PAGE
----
Long and short of it, then I will speak of it no more – because doing so is useless . . . the back of Morris’s ears are Niagra Falls (as in lotsa water falling) (a pastor so young – in months) – he is so obviously clueless . . . is he going to get what I know after so many years putting on the whole armor that can’t be gotten by my efforts? Or Fr. Tim’s, or any other in the comments thread. Of course not!

    But in continuing the thread, should I bury a young pastor, after all that Fr. Harrison has accomplished and could still, at the altar of “you must do it my my way and no way else?” And do I want to put together “President” and “Kieschnick” side-by-side ever again?

    I think not.

    I am certain the “woman caught in adultery” was most certainly glad it was Jesus who saved her – rather than most commenters here, and that despite her “lack of confession” as a matter of fact . . . Jesus forgave her; ransomed her. Jesus is like that – He does the same with each of us – even the most orthodox in the midst of us all. Count yourself blessed. While we were yet sinners, Christ died for the ungodly. That is us – every day.

    Let it go. The devil is getting way too much due. Fr. Tim, close the thread. There is nothing further to gain.

    jb

  34. @Pastor Ted Crandall #41: “What is probably upsetting the critics is the fact that the video accentuates the parts of this syncretistic service that were repugnant and unchristian.”

    Yes, there have been objections made about Islamist background music used in the video while other co-officiants were speaking at the syncretic interfaith prayer service.

    But can you imagine if the video producers had made the video with a choir singing “Lord, Keep Us Steadfast in Your Word” as the background music while the Islamojihadist read from the Koran. The producers and their families probably would have to go into the witness protection program to avoid having their heads cut off after a fatwa was declared on them.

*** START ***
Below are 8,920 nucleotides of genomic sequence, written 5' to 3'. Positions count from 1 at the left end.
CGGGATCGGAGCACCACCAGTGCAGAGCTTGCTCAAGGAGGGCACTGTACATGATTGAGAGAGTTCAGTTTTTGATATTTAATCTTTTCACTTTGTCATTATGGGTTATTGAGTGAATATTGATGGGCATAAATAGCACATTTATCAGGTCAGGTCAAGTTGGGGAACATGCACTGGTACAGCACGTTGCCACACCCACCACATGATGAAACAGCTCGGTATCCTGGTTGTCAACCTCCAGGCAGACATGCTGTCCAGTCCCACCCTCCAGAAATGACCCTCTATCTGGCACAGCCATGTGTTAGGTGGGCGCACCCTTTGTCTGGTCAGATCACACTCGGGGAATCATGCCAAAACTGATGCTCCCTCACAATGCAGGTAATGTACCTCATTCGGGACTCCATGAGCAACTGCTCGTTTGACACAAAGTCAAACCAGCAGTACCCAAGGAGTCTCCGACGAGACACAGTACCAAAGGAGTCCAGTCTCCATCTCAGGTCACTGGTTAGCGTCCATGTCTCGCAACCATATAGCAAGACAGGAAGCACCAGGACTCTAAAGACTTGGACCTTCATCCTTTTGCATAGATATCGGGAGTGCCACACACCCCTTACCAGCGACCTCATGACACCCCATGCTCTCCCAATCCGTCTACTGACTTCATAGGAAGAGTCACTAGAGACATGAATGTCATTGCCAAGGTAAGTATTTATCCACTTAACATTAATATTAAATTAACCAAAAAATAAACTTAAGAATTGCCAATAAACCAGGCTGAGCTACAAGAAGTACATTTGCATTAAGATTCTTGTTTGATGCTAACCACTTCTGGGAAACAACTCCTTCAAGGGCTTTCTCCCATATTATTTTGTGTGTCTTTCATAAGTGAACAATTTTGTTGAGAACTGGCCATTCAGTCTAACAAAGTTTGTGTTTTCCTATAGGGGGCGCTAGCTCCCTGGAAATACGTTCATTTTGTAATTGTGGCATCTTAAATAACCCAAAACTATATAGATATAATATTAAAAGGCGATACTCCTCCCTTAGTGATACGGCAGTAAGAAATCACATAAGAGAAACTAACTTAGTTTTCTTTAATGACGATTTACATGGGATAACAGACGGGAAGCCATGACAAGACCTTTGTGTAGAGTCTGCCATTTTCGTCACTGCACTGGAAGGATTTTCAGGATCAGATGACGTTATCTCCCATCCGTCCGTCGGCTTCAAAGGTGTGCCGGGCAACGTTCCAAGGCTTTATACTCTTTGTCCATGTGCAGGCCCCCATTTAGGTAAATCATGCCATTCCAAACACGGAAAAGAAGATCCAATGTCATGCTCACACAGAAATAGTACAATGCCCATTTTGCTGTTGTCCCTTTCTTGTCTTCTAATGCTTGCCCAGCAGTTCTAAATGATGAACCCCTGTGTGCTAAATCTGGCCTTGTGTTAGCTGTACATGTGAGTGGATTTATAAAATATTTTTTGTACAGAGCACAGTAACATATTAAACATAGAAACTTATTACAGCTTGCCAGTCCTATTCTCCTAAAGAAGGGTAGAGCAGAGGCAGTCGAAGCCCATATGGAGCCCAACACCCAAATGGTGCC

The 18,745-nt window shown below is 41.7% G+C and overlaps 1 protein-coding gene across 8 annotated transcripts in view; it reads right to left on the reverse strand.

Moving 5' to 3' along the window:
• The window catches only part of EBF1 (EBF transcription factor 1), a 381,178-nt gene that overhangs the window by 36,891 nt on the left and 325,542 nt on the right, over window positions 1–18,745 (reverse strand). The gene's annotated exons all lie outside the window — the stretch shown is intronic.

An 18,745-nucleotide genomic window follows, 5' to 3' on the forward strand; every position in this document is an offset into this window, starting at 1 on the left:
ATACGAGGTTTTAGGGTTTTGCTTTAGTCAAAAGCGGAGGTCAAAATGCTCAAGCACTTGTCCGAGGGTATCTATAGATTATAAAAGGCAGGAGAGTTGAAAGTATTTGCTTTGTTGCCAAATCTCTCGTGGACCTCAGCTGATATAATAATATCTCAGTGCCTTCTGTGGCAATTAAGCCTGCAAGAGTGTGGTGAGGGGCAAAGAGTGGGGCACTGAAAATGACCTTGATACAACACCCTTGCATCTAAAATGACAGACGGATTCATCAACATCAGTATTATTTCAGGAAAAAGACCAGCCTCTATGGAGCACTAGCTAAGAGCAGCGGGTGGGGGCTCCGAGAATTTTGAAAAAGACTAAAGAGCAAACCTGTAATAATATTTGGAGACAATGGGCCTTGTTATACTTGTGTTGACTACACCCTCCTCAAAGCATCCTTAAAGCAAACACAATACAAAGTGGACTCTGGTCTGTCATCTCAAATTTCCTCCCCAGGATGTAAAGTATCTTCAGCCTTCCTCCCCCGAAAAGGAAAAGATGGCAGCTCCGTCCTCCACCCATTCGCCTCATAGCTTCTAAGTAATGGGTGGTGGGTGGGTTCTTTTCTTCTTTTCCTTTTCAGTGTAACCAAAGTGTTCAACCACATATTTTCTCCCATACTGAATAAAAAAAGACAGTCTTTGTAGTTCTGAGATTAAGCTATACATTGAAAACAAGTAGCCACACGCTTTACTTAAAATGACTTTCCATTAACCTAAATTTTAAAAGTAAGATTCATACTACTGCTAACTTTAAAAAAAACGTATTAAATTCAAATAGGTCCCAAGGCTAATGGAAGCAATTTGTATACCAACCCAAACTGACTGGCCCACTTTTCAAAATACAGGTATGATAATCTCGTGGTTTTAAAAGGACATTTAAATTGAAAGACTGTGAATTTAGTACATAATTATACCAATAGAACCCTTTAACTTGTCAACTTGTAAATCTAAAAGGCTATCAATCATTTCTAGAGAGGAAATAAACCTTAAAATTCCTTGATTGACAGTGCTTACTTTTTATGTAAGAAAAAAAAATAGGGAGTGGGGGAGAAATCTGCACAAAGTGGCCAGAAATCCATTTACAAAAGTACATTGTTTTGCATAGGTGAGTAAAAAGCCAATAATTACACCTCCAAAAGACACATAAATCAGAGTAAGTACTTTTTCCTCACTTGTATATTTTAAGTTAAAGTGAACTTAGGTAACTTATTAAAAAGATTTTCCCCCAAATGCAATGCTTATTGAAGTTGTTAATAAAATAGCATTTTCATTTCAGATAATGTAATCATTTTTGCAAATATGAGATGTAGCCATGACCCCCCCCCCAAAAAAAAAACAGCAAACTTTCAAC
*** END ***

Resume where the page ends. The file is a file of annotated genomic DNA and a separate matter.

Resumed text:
The hissy fits we’ve see on BJS objecting to the Newtown prayer service video and discussions are a lot milder in comparison. 😉

  35. @Carl Vehse #44

    Carl/Richard –

    Sometimes I believe your fingers hit the keys before your brain considers the consequences.
    In any case, when can I expect your arrival to address Matthew 18:15-17?

    jb

  36. BTW –

    My wife cooks the meanest meatballs and mashed spuds in the world.

    She says you could even use the sofa, if you are short on bucks.

    jb

  37. Looking for something of significance on the ALPB blog reminds me of the Jurassic Park movie scene (at 2:20 into the clip) where Dr. Sattler (played by Laura Dern) looks for some type of berries in triceratops droppings.

    However, on the topic of Rev. Morris and the Newtown heresy, the March 24 1:15:23 PM Reply #1764 by Rev. Thomas Messer in response to statements by the YS blasphemer is worth the read. Rev. Messer also followed it up with a March 25th 08:58:33 AM Reply #1808 on page 121 of the ALPB thread.